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Claims about coral calcium questionable

Published Sep. 2, 2005

Question: A friend of mine swears by coral calcium that she orders through the mail. She says it cures her aches and pains. What makes coral calcium different from the inexpensive calcium I buy in the grocery story?

Answer: Coral calcium comes from dead coral from the seabed, while the inexpensive calcium you buy might come from oyster shells or limestone deposits. Some marketers are promoting coral calcium as a cure-all for many chronic and serious conditions. The Food and Drug Administration and the Federal Trade Commission are beginning to clamp down on unsubstantiated claims.

Sip more often

Question: I have been drinking two cups of green tea a day for about eight years. Will green tea help me or hurt me?

Answer: Green tea contains a number of antioxidants that seem to provide some protection from cancer, chronic inflammatory diseases and even heart disease. In studies of human populations, though, these benefits are usually associated with more than two cups of tea daily.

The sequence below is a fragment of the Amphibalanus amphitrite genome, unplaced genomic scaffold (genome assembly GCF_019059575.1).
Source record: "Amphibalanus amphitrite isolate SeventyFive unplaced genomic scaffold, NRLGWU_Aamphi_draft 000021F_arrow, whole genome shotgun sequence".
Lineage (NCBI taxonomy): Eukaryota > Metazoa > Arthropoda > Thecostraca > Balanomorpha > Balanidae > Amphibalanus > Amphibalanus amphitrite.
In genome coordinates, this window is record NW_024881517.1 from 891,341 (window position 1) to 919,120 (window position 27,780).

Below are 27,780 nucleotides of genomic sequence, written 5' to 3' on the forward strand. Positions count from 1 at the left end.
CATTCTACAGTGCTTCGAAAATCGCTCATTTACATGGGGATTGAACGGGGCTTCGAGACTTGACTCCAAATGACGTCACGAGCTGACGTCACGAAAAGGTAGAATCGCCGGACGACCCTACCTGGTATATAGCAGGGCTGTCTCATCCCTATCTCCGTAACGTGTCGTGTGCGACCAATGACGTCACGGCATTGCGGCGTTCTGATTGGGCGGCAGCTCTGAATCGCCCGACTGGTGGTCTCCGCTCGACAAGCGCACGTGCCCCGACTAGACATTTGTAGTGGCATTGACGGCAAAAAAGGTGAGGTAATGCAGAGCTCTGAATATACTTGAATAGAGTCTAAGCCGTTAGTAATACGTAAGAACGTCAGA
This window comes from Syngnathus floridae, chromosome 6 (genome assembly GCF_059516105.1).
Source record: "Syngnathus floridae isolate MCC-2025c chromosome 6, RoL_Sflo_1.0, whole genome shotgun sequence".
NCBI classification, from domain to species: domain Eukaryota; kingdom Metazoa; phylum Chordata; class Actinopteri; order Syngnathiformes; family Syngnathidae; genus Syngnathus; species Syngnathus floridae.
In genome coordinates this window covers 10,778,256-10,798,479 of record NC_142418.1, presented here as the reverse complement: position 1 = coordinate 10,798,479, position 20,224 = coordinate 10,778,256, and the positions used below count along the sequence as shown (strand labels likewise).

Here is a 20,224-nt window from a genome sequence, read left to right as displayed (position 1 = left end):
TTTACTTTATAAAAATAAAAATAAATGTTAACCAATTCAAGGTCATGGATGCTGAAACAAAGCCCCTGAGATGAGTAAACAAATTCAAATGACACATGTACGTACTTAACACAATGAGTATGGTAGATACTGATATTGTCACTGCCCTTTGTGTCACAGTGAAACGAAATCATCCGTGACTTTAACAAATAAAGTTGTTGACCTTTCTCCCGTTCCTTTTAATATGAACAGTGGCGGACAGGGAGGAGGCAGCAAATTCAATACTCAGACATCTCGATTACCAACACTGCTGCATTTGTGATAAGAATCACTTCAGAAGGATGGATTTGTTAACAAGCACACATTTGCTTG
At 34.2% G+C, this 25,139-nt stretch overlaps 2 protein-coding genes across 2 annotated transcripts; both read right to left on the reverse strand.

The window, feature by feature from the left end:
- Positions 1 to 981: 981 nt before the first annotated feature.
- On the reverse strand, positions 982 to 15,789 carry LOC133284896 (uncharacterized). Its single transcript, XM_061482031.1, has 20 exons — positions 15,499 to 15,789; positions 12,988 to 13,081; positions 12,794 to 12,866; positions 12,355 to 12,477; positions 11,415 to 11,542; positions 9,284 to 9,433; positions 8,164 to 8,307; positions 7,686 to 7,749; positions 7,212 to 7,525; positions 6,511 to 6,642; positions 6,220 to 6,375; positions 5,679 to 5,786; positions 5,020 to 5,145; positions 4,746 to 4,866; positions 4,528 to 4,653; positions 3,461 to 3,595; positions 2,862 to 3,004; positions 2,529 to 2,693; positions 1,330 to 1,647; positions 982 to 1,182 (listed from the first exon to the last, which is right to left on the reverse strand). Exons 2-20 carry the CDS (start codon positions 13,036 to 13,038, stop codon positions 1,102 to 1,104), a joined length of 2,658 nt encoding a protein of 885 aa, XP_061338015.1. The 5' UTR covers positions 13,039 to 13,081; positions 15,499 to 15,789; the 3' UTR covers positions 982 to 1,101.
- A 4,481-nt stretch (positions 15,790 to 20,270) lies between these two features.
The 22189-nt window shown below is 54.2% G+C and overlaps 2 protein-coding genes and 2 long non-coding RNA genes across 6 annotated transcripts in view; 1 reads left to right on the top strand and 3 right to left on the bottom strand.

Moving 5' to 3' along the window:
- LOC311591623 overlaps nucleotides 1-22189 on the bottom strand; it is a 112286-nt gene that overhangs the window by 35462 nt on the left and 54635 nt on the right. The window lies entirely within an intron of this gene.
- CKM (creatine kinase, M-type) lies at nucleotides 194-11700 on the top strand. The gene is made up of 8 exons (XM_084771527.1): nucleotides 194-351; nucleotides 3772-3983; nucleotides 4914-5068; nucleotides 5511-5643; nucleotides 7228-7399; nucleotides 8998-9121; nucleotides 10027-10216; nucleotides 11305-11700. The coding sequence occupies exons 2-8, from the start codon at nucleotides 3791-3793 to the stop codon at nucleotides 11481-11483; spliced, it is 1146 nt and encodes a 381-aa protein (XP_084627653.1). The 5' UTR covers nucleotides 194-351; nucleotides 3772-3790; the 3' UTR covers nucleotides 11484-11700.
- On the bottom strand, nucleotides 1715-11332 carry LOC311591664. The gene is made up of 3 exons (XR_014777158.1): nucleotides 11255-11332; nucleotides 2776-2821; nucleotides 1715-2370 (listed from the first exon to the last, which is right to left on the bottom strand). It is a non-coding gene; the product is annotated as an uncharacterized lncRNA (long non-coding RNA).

Some organic lubricants

Question: Is there a natural sexual lubricant that is safe? I don't like the idea of using petroleum jelly or any other synthetic product internally.

Answer: Readers of this column have recommended using edible oils such as olive or almond oil.

Joe Graedon is a pharmacologist. Teresa Graedon holds a doctorate in medical anthropology and is a nutrition expert. Write to them in care of King Features Syndicate, 888 Seventh Ave., New York, NY 10019, or e-mail them at or via their Web site:

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